Pope Francis Congratulates Joe Biden on Winning the Presidency

via Biden-Harris Transition:

President-elect Joe Biden spoke this morning with His Holiness Pope Francis. The President-elect thanked His Holiness for extending blessings and congratulations and noted his appreciation for His Holiness’ leadership in promoting peace, reconciliation, and the common bonds of humanity around the world. The President-elect expressed his desire to work together on the basis of a shared belief in the dignity and equality of all humankind on issues such as caring for the marginalized and the poor, addressing the crisis of climate change, and welcoming and integrating immigrants and refugees into our communities.


Pope Francis on Avoiding Unhealthy Populism and Dogmatic Neoliberalism

Highlights from Pope Francis in chapter 5 of Fratelli Tutti:

  • The development of a global community of fraternity based on the practice of social friendship on the part of peoples and nations calls for a better kind of politics, one truly at the service of the common good. (154)
  • But this can degenerate into an unhealthy “populism” when individuals are able to exploit politically a people’s culture, under whatever ideological banner, for their own personal advantage or continuing grip on power. Or when, at other times, they seek popularity by appealing to the basest and most selfish inclinations of certain sectors of the population. This becomes all the more serious when, whether in cruder or more subtle forms, it leads to the usurpation of institutions and laws. (159)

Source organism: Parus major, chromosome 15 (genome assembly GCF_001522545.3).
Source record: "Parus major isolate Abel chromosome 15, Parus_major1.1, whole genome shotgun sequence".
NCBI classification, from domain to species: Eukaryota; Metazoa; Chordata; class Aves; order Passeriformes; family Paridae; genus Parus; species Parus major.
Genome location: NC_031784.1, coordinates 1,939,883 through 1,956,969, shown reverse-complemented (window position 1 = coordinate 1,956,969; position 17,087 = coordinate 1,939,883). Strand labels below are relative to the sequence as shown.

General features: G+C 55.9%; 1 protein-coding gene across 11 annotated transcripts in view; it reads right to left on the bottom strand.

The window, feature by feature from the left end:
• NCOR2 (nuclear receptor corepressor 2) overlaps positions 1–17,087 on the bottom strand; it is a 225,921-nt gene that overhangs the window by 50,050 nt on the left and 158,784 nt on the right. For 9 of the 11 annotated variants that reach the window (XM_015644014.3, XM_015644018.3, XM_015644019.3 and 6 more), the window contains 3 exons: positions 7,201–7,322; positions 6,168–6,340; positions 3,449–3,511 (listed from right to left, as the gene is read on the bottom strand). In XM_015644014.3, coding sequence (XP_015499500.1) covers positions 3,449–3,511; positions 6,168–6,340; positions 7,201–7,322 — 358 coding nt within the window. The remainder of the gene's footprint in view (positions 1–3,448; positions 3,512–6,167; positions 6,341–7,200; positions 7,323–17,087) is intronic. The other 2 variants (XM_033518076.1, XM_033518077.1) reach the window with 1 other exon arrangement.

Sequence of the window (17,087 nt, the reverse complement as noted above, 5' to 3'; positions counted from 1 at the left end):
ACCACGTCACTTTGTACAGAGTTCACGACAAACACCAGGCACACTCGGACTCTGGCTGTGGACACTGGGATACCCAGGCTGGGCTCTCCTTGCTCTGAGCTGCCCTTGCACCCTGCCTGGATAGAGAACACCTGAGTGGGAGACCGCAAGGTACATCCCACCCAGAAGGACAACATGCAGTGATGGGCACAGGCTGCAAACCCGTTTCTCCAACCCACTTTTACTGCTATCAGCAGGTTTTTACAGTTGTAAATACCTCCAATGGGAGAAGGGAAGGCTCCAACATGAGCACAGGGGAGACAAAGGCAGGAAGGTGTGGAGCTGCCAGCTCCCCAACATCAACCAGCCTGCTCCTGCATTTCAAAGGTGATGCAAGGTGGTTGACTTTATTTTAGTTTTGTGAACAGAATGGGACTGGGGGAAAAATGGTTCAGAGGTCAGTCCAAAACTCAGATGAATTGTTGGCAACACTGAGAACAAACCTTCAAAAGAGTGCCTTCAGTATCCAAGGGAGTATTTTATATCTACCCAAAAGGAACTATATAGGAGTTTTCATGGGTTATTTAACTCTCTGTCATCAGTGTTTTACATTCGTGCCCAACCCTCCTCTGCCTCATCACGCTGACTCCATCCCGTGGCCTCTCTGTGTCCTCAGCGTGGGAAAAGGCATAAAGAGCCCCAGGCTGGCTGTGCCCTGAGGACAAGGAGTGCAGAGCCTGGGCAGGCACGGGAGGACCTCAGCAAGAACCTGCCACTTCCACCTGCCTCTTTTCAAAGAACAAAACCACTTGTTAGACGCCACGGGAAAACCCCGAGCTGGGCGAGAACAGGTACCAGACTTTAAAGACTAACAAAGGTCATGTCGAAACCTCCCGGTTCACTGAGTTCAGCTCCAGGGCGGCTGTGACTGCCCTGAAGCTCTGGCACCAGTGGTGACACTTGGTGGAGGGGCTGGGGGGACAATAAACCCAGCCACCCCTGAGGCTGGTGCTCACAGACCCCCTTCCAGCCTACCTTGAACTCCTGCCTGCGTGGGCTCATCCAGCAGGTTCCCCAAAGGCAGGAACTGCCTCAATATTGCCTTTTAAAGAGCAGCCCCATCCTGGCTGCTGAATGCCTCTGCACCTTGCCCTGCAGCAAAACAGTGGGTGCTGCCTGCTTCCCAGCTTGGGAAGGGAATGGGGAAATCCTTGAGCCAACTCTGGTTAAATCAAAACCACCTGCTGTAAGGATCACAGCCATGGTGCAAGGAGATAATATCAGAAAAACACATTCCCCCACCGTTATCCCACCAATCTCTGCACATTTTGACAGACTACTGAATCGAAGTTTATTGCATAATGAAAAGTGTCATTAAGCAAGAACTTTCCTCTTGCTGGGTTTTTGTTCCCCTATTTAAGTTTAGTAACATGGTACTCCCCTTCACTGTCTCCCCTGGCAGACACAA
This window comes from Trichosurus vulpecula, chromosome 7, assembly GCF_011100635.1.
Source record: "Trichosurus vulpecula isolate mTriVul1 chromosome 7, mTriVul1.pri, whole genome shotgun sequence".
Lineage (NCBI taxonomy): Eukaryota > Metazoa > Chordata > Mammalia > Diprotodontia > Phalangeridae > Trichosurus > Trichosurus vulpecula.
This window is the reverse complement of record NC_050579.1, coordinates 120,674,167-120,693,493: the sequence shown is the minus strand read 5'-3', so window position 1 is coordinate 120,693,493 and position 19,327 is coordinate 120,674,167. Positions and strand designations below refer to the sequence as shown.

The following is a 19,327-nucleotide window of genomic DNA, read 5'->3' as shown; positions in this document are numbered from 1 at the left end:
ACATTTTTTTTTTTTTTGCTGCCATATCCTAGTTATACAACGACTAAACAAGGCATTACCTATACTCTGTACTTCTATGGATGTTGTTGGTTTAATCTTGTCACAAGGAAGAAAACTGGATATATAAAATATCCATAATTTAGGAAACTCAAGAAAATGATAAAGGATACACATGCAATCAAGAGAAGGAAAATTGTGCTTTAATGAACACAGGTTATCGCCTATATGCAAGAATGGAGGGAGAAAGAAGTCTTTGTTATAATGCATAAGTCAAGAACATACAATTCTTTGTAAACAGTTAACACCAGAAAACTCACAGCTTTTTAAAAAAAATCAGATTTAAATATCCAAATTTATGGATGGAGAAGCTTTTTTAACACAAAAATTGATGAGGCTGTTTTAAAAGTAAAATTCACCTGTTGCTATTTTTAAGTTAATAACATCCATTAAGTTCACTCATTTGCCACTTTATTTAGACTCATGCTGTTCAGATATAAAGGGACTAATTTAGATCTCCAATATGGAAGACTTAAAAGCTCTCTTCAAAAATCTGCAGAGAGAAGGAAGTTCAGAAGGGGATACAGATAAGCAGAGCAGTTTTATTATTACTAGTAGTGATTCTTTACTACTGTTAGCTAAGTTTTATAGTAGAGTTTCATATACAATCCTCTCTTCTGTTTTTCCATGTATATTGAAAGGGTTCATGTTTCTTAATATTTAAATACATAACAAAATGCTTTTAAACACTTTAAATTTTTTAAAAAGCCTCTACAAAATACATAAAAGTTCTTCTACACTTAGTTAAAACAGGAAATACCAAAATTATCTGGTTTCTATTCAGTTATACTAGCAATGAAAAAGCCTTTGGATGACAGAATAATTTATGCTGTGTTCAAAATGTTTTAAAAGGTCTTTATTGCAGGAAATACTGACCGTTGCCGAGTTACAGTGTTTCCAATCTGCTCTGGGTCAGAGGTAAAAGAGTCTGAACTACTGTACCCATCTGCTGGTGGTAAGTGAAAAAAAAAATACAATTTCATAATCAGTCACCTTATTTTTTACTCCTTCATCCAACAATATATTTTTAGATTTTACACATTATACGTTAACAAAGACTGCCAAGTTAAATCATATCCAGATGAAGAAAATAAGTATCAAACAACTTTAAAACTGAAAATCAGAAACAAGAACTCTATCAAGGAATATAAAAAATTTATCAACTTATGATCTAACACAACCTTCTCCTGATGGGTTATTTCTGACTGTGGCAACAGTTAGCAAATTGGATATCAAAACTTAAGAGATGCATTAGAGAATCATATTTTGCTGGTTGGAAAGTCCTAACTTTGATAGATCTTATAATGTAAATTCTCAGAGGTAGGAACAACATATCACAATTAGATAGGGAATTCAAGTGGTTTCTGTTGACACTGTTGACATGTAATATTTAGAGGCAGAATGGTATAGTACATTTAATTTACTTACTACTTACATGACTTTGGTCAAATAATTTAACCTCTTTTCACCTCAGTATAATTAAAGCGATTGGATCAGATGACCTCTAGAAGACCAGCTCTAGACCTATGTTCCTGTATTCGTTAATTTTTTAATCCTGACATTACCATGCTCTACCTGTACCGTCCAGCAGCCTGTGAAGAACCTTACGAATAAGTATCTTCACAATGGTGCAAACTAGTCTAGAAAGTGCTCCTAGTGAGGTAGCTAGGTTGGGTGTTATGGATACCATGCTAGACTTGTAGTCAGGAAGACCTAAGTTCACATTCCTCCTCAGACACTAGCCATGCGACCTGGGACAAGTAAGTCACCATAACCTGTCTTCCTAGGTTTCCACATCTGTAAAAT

• Since production systems may change, political systems must keep working to structure society in such a way that everyone has a chance to contribute his or her own talents and efforts….Work gives us a sense of shared responsibility for the development of the world, and ultimately, for our life as a people. (162)
  • Everything, then, depends on our ability to see the need for a change of heart, attitudes and lifestyles. Otherwise, political propaganda, the media and the shapers of public opinion will continue to promote an individualistic and uncritical culture subservient to unregulated economic interests and societal institutions at the service of those who already enjoy too much power. (166)
  • The marketplace, by itself, cannot resolve every problem, however much we are asked to believe this dogma of neoliberal faith. Whatever the challenge, this impoverished and repetitive school of thought always offers the same recipes. Neoliberalism simply reproduces itself by resorting to the magic theories of “spillover” or “trickle” – without using the name – as the only solution to societal problems. There is little appreciation of the fact that the alleged “spillover” does not resolve the inequality that gives rise to new forms of violence threatening the fabric of society. (168)